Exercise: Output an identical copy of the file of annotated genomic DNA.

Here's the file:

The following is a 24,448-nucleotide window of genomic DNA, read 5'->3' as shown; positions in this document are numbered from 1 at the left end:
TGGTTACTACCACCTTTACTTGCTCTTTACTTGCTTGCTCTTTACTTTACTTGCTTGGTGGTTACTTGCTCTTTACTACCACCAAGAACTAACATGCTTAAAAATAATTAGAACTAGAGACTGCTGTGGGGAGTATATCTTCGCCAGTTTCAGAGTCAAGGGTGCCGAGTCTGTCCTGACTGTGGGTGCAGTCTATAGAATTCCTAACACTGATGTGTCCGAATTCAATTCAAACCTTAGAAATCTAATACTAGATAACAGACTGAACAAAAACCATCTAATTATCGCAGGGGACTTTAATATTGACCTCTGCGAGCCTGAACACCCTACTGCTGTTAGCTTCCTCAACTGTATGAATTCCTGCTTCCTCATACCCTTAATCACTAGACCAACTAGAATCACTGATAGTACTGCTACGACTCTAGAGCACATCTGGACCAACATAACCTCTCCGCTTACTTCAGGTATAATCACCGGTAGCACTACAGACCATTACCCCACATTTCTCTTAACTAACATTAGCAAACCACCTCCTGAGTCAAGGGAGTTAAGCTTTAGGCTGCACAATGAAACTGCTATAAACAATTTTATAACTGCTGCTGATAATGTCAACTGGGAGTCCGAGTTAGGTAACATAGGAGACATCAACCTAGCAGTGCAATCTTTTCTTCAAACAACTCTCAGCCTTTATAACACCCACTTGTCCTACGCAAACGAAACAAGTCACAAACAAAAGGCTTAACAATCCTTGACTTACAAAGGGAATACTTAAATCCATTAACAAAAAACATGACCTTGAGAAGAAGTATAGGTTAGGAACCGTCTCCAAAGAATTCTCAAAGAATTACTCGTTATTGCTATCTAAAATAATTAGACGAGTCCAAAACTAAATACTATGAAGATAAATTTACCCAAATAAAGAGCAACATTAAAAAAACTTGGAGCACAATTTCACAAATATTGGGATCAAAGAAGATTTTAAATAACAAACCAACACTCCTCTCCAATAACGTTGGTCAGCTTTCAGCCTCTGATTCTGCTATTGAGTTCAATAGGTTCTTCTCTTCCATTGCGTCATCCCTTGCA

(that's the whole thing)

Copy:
The following is a 24,448-nucleotide window of genomic DNA, read 5'->3' as shown; positions in this document are numbered from 1 at the left end:
TGGTTACTACCACCTTTACTTGCTCTTTACTTGCTTGCTCTTTACTTTACTTGCTTGGTGGTTACTTGCTCTTTACTACCACCAAGAACTAACATGCTTAAAAATAATTAGAACTAGAGACTGCTGTGGGGAGTATATCTTCGCCAGTTTCAGAGTCAAGGGTGCCGAGTCTGTCCTGACTGTGGGTGCAGTCTATAGAATTCCTAACACTGATGTGTCCGAATTCAATTCAAACCTTAGAAATCTAATACTAGATAACAGACTGAACAAAAACCATCTAATTATCGCAGGGGACTTTAATATTGACCTCTGCGAGCCTGAACACCCTACTGCTGTTAGCTTCCTCAACTGTATGAATTCCTGCTTCCTCATACCCTTAATCACTAGACCAACTAGAATCACTGATAGTACTGCTACGACTCTAGAGCACATCTGGACCAACATAACCTCTCCGCTTACTTCAGGTATAATCACCGGTAGCACTACAGACCATTACCCCACATTTCTCTTAACTAACATTAGCAAACCACCTCCTGAGTCAAGGGAGTTAAGCTTTAGGCTGCACAATGAAACTGCTATAAACAATTTTATAACTGCTGCTGATAATGTCAACTGGGAGTCCGAGTTAGGTAACATAGGAGACATCAACCTAGCAGTGCAATCTTTTCTTCAAACAACTCTCAGCCTTTATAACACCCACTTGTCCTACGCAAACGAAACAAGTCACAAACAAAAGGCTTAACAATCCTTGACTTACAAAGGGAATACTTAAATCCATTAACAAAAAACATGACCTTGAGAAGAAGTATAGGTTAGGAACCGTCTCCAAAGAATTCTCAAAGAATTACTCGTTATTGCTATCTAAAATAATTAGACGAGTCCAAAACTAAATACTATGAAGATAAATTTACCCAAATAAAGAGCAACATTAAAAAAACTTGGAGCACAATTTCACAAATATTGGGATCAAAGAAGATTTTAAATAACAAACCAACACTCCTCTCCAATAACGTTGGTCAGCTTTCAGCCTCTGATTCTGCTATTGAGTTCAATAGGTTCTTCTCTTCCATTGCGTCATCCCTTGCA